A report came to me that the people of kampong Long Isau (Long = sound; Isau = a kind of fruit) were making preparations to catch fish by poisoning the river, and that they were going immediately to build traps in which the stupefied fish are caught. I decided to go at once, and a few hours later we were on our way up the Isau River, a tributary to the Kayan, at the junction with which lies Long Pangian. We made our camp just opposite the kampong, which has a charming location along a quiet pool formed by the river at this point. The natives here and on the Kayan river above Long Pangian are Kenyahs. Our presence did not seem to disturb them in the least, nor did the arrival of some Malays from Long Pangian, who had closed their little shops in order to take part in the fishing.

The chief was a tall, fine-looking man, the personification of physical strength combined with a dignified bearing. He readily granted permission to photograph the women coming down to the river to fetch water. The Kenyah women wear scantier attire than those of any other tribes of Borneo - simply a diminutive piece of cloth. It was picturesque to see these children of nature descend the steps of the rough ladder that leads down to the river, gracefully carrying on their backs a load of five or six bamboos, then wade into the calm water, where they bathed for a few moments before filling their receptacles. The Kenyah drinks water by taking it up in his hands while looking at it. In the house he drinks from the bamboo utensils which are always conveniently placed. The Malay throws water quickly into his mouth with his right hand.

There seemed to be an epidemic of cholerine among the children, three having already died and one succumbed while we were at the kampong. The sounding of a gong drew attention to this fact and people assembled at the house of mourning where they wailed for an hour. The fishing was postponed one day on account of the burial, and the work of making the coffin could be heard over on our side of the river. During the night there was much crying.

Next day at noon the funeral took place. First, with quick steps, came two men and two women, parents of children who had died before, followed by the father of the dead child and another man of the family who carried the coffin. The procession embarked in three prahus. The relatives were all attired in simple but becoming mourning garments, made from wood-fibre, consisting of tunics, and wrappers around the loins, which as regards the women covered practically the whole body, and on their heads they wore pointed hats of the same material. In the first prahu the little coffin was placed, and immediately behind it the mother lay with face down. Over her breast was a broad band of fibre which passed around to the back where it was tied in a large bow. The mourning garb worn in this and other Dayak tribes by relatives of a deceased person is an attempt to elude the evil spirit (antoh) who is regarded as the cause of death and whose wrath the remaining relatives are anxious to evade by disguising themselves in this way. The men poled fast, and ten minutes later the cortege ascended the bank without following a path, and deposited the coffin in a small, old-looking house. Once daily for three days food is deposited near a dead child, while in the case of adults it is given for a long time.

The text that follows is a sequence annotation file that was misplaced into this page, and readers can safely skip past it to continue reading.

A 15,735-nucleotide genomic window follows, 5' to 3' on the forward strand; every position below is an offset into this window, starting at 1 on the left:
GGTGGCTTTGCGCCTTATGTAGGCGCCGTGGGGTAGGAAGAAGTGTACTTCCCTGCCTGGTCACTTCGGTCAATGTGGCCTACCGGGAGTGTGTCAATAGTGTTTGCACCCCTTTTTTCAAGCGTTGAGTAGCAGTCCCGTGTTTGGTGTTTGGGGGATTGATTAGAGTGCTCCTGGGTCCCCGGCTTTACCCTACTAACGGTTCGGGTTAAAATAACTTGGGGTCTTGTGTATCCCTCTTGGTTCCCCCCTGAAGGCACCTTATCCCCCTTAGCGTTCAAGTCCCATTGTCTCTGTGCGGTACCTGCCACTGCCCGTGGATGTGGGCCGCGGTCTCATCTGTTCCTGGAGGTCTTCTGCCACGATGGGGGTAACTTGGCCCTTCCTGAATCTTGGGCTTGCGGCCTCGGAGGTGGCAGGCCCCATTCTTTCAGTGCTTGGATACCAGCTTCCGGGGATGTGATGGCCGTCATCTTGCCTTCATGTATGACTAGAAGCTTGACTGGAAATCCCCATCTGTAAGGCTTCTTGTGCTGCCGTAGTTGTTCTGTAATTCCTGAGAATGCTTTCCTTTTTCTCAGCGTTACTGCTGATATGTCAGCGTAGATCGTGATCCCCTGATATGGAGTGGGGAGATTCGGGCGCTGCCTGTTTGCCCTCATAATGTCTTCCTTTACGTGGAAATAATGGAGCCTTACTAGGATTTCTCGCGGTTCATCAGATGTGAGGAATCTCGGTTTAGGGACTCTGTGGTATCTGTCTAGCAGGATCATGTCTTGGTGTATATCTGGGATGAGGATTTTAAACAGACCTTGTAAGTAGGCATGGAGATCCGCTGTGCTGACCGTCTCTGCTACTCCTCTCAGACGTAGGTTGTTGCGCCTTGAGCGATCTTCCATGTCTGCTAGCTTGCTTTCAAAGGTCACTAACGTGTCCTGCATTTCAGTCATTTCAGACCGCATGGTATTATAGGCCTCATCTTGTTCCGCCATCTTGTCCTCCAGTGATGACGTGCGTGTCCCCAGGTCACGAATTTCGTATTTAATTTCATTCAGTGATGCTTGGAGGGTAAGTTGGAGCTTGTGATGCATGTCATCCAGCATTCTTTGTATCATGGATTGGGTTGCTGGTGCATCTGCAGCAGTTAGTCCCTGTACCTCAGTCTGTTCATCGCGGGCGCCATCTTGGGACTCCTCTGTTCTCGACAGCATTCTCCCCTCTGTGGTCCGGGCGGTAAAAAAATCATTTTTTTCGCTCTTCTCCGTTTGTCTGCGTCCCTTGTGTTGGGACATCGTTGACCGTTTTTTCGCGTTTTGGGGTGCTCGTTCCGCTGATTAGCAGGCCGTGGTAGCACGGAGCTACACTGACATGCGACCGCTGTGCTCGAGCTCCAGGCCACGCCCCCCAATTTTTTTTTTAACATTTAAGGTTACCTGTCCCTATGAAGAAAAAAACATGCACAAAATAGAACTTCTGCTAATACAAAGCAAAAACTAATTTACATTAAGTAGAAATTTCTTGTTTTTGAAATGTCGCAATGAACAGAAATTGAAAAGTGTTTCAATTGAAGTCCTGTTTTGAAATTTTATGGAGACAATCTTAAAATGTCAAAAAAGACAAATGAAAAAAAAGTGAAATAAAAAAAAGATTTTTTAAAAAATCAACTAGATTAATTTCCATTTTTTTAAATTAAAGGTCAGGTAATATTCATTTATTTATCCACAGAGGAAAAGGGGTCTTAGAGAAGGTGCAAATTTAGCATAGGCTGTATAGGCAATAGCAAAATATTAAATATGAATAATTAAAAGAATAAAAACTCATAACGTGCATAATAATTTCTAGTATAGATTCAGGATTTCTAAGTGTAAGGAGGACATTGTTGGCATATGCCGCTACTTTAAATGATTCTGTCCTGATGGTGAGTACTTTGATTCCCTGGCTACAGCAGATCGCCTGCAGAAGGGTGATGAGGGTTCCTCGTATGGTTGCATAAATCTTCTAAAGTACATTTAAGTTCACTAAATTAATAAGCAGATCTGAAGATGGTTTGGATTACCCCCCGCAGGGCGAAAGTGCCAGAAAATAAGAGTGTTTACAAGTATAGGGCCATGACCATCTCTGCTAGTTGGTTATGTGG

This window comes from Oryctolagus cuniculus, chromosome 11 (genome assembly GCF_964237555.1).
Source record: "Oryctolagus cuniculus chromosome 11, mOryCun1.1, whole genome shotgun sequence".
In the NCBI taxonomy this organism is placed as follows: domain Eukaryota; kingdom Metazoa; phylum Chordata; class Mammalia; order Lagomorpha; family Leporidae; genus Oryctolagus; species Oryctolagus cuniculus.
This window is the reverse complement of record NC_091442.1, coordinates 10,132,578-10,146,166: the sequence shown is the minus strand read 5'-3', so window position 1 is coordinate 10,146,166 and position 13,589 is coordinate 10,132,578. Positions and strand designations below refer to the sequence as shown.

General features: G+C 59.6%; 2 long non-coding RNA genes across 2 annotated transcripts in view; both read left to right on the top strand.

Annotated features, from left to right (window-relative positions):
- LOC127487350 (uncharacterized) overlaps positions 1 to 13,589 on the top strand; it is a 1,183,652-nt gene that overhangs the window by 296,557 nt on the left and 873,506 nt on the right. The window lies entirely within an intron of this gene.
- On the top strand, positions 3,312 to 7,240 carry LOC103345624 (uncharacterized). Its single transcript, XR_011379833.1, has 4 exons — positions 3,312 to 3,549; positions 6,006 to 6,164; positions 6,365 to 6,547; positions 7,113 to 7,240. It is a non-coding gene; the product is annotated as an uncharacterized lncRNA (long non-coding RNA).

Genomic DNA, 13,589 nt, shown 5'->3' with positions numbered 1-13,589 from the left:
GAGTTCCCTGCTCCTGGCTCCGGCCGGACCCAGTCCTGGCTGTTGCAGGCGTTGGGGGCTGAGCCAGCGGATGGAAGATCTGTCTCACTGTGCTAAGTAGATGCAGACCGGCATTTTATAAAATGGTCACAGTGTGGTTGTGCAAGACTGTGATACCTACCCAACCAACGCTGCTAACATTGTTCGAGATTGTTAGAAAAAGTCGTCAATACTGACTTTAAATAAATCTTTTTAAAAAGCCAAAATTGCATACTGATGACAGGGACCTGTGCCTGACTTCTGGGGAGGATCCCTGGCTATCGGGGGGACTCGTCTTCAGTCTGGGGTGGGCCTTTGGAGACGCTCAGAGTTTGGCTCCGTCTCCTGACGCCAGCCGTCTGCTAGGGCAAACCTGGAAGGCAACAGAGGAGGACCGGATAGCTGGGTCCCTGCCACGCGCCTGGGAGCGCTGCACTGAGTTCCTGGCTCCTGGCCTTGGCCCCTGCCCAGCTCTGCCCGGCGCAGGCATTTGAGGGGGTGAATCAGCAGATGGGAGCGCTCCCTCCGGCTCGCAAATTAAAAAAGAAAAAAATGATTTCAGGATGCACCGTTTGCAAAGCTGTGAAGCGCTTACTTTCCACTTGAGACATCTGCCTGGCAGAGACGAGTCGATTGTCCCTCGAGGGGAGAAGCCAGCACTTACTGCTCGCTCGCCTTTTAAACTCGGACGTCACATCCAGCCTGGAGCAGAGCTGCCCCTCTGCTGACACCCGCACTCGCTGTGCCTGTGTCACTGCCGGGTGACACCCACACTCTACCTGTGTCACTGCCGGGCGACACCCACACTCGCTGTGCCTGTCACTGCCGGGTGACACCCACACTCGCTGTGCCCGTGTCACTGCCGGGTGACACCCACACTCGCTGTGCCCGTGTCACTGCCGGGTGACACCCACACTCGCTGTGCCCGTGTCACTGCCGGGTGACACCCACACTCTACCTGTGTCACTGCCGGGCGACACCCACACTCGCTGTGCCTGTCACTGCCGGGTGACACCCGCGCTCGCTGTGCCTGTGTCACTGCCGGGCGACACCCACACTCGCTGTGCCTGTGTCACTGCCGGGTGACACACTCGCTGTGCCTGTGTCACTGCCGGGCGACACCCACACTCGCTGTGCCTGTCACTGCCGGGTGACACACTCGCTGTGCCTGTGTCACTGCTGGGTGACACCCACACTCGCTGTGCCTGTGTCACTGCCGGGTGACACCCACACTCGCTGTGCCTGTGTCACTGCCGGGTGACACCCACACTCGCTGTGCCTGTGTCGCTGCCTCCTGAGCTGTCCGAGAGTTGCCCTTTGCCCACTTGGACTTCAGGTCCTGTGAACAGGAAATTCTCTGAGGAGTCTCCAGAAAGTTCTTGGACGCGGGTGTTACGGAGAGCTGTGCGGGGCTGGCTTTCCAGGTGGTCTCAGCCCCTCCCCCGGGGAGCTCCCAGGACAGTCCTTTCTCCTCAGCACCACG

The following day we all started up the river for the great catch. About 300 Dayaks had gathered, with 80 prahus. There were people from as far east as Kaburau, but those of the kampongs west of Long Pangian did not appear as expected. Some of the men carried spears specially devised for fishing, and some had brought their shields. We passed seven traps, in Kenyah called "bring," some in course of making, and others already finished. These rapidly made structures were found at different points on the river. Each consisted of a fence of slightly leaning poles, sometimes fortified with mats, running across the river and interrupted in the middle by a well-constructed trough, the bottom of which was made from poles put closely together, which allowed the water to escape but left the fish dry.

The poison which stupefies or even kills the fish, without making it unfit for food, is secured from the root of a plant called tuba and described to me as being a vine. The root, which is very long, had been cut up into short pieces and made into about 1,800 small bundles, each kampong contributing its share. The packages had been formed into a beautifully arranged pile, in accordance with the artistic propensities of both Kenyah and Kayan, whose wood-stacks inside the rooms are models of neatness. The heap in this case was two and a half metres long and a metre high, a surprisingly small amount for the poisoning of a whole river.

Before daylight they began to beat these light-brown tuba pieces until the bark became detached. The bark is the only part used, and this was beaten on two previously prepared blocks, each consisting of two logs lashed together, with flattened upper sides. On either side of these crude tables stood as many men as could find room, beating earnestly with sticks upon the bark, singing head-hunting songs the while with much fervour. Occasionally they interrupted the procedure to run about animatedly, returning shortly to resume their labour.